Staying safe when returning to work

Remote working was increasing at a great rate well before COVID-19 (“BC”). Indeed, BC it was estimated that in the next few years, up to 50 per cent of the workforces in the Technology and Information sectors would be working remotely full – or at least part-time. And most of this work would be done from home.

But during the COVID pandemic (“DC”), working from home has morphed into the world’s largest work-from-home experiment. Thanks to the coronavirus outbreak, working from home is no longer a privilege, it’s a necessity.

Now that many people have experienced working from home during the pandemic lockdown, many might not want to return to the office every day once restrictions are lifted.

They might have found some work tasks are actually easier to do at home. Or they (and their employers) might have discovered things that weren’t thought possible to do from home are possible.

According to an NBN study, 67 per cent of workers are likely to continue working from home.

Although working from home has been a “seamless” arrangement for many, it seems most are looking forward to returning to the office, resuming face-to-face collaboration and meetings, and getting back into the hustle and bustle.

But coming out of lockdown may be harder than going in.

With many office-based workers resuming working from their employer’s central location in coming weeks, now is the time to be planning how this can be done safely and reducing the likelihood of a surge in new Covid-19 cases.

Commuting: how do you maintain social distancing and hygiene if commuting via public transport? And how to allow time for delays and long queues at bus stops and train stations because of severe passenger limits. Or if you are driving yourself to work, where are you going to park the car? If you ride a bike, will there be shower amenities and if so, are they to be properly cleaned?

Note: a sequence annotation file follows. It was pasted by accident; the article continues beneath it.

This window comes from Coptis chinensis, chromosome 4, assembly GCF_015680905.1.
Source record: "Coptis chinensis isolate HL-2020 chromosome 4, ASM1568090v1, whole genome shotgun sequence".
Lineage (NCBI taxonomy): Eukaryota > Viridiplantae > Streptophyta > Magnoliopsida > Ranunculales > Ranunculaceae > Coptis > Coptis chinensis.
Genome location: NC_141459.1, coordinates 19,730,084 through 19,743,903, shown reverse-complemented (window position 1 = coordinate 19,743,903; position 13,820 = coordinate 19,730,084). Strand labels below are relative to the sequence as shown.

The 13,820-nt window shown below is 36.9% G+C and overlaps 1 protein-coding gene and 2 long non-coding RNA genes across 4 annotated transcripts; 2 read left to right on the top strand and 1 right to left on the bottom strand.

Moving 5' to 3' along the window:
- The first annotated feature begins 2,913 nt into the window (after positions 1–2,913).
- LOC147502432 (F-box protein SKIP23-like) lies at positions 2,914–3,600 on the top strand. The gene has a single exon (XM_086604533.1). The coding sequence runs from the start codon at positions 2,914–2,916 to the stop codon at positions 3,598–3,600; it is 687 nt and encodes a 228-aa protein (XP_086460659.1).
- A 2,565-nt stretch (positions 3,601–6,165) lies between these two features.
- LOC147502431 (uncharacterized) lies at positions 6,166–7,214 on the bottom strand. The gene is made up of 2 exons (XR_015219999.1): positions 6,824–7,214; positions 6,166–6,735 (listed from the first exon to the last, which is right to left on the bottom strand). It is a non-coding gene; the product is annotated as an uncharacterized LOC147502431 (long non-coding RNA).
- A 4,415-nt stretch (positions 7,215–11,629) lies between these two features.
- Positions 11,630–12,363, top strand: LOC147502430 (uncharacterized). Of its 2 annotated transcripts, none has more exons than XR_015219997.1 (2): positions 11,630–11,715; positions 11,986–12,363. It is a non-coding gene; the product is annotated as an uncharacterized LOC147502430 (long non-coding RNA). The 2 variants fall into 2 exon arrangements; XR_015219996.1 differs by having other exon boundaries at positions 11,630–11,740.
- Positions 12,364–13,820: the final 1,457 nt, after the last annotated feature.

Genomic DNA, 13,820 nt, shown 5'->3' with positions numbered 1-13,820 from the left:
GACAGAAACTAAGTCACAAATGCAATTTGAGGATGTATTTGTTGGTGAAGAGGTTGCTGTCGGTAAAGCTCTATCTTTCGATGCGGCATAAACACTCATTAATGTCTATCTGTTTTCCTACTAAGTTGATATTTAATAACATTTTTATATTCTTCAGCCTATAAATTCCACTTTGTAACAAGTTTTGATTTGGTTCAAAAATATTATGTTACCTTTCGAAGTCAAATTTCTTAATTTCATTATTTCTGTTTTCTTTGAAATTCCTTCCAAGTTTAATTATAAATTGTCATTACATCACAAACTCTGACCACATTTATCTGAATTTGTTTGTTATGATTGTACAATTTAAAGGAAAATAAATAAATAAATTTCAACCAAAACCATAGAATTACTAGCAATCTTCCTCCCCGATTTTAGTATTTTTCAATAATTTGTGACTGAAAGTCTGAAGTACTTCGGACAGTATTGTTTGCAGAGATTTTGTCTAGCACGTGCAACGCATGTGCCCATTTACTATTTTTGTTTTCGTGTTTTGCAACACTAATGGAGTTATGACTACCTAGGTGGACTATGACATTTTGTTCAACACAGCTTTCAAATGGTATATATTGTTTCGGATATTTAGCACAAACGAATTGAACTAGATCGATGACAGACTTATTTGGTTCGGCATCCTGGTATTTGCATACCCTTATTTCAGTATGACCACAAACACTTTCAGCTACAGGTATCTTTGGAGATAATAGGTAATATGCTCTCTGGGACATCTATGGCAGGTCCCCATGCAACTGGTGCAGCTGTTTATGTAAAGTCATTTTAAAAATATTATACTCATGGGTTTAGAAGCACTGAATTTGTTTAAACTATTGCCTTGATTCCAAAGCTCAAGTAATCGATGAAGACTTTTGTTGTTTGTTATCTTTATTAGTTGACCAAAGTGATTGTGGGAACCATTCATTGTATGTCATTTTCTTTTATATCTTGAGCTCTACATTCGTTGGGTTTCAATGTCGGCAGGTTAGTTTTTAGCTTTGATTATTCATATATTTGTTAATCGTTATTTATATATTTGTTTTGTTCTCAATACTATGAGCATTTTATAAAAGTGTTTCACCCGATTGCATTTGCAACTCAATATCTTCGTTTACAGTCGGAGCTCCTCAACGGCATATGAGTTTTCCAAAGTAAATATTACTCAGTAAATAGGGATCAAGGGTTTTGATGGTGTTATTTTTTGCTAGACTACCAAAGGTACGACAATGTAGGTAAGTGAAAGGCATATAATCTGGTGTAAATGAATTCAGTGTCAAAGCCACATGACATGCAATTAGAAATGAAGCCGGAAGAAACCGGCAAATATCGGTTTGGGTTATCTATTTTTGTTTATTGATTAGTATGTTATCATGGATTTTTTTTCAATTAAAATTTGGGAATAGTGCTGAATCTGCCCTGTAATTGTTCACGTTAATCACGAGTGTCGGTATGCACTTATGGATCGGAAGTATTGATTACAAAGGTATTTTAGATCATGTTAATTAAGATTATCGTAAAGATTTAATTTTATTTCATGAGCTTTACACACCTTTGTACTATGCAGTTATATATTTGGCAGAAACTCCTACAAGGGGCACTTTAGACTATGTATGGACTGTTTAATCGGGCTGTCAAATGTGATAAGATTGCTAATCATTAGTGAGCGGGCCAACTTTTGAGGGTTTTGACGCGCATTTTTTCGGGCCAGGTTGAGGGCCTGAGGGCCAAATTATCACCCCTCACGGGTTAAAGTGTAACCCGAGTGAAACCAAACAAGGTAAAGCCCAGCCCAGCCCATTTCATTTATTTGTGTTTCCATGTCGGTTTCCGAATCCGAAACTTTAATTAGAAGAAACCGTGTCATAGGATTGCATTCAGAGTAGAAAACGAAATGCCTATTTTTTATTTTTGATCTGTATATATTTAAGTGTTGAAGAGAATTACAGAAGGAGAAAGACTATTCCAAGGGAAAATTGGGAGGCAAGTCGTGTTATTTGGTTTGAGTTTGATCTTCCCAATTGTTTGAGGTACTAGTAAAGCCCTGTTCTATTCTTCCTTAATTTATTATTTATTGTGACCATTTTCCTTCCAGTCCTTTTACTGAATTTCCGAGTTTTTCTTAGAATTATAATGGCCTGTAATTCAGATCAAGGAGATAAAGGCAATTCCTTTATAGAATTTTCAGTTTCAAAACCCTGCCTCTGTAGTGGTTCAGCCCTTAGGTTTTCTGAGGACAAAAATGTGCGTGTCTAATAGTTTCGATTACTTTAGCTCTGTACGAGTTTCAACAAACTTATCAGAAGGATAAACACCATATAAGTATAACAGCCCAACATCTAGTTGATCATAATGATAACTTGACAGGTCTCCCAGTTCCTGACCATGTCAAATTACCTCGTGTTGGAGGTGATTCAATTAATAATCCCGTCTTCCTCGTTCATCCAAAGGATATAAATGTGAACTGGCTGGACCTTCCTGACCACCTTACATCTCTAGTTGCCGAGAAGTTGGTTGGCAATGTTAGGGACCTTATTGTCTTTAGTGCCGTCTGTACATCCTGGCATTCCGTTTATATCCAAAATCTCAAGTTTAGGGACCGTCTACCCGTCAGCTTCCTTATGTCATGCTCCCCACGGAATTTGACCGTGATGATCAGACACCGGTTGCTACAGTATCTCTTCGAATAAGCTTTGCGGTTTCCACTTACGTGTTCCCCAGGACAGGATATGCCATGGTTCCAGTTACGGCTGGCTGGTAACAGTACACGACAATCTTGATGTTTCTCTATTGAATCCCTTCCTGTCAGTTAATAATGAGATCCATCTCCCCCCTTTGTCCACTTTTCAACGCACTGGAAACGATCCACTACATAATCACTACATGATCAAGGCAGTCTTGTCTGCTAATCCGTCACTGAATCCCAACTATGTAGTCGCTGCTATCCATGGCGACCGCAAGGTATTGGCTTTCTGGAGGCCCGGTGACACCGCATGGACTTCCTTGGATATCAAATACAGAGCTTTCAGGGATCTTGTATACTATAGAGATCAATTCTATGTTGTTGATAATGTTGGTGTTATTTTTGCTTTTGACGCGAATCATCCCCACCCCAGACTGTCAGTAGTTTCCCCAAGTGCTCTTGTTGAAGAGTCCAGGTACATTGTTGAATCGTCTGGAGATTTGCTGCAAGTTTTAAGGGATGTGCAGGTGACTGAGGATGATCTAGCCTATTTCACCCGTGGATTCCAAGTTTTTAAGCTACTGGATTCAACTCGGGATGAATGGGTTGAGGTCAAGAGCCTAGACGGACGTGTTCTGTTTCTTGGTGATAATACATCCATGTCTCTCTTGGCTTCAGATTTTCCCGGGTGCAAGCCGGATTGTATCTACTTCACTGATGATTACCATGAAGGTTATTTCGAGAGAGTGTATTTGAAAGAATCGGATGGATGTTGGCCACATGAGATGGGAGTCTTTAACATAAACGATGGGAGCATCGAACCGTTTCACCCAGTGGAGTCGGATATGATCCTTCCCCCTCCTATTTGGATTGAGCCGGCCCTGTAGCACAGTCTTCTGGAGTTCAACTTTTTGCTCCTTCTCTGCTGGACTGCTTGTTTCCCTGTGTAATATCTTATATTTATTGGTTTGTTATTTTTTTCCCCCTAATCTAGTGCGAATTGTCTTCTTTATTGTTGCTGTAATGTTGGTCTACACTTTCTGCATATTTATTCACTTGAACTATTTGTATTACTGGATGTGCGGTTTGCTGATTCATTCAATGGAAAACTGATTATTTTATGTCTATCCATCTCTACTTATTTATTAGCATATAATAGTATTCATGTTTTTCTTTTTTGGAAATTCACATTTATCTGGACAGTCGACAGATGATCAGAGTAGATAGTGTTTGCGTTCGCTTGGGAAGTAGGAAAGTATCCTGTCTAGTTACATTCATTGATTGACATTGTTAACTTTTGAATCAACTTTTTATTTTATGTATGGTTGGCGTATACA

How many colleagues will be in the workplace at one time: current space for employees tends to be 10-12sq m per employee. But social distancing might mean going back up to 15-16sq m per person. In lifts, SafeWork Australia’s revised regulations demand that people “still ensure, as far as they reasonably can, that they maintain safe physical distance in lifts and lift waiting areas”. And for the foreseeable future, this may spell the end of “hot-desking”, a proven source of many viral and bacterial contaminations. And who is cleaning the lift buttons, etc? Unions are calling for staggered start times, split teams and “aggressive” sanitation efforts.

Maintaining mental and psychological health and well-being: Much of the public health advice includes recommendations for social distancing and social isolation. As we have noted, there are hazards and risks associated with social isolation. A Mercer earlier this year found that only 16 per cent of employers indicated they were “addressing psychological stress” in the context of COVID-19.

And when all this ends – make sure we can help effectively managing the transition back to “business as usual”.

When returning to workplaces and projects in these sorts of circumstances, there can be pressure (real or perceived) to try to “make up the difference”, by working longer, faster or cutting corners in an effort to “get back on track”.

These are the very sorts of scenarios that are the pre-conditions of health and safety incidents in the workplace. We need to be proactive and mindful in watching out for these kinds of behaviours and conditions and specifically send the message that health and safety requirements must not make way for “getting the work done” and “catching up”.

Returning to the office after the coronavirus lockdown might be a welcome step back to normality for many workers, but those who worry about the potential health risks are within their rights to keep working from home, employment lawyers say.

Dr David McIvor, Director, WorkSafety Pty Ltd and author of “Working From Home Safety Handbook”

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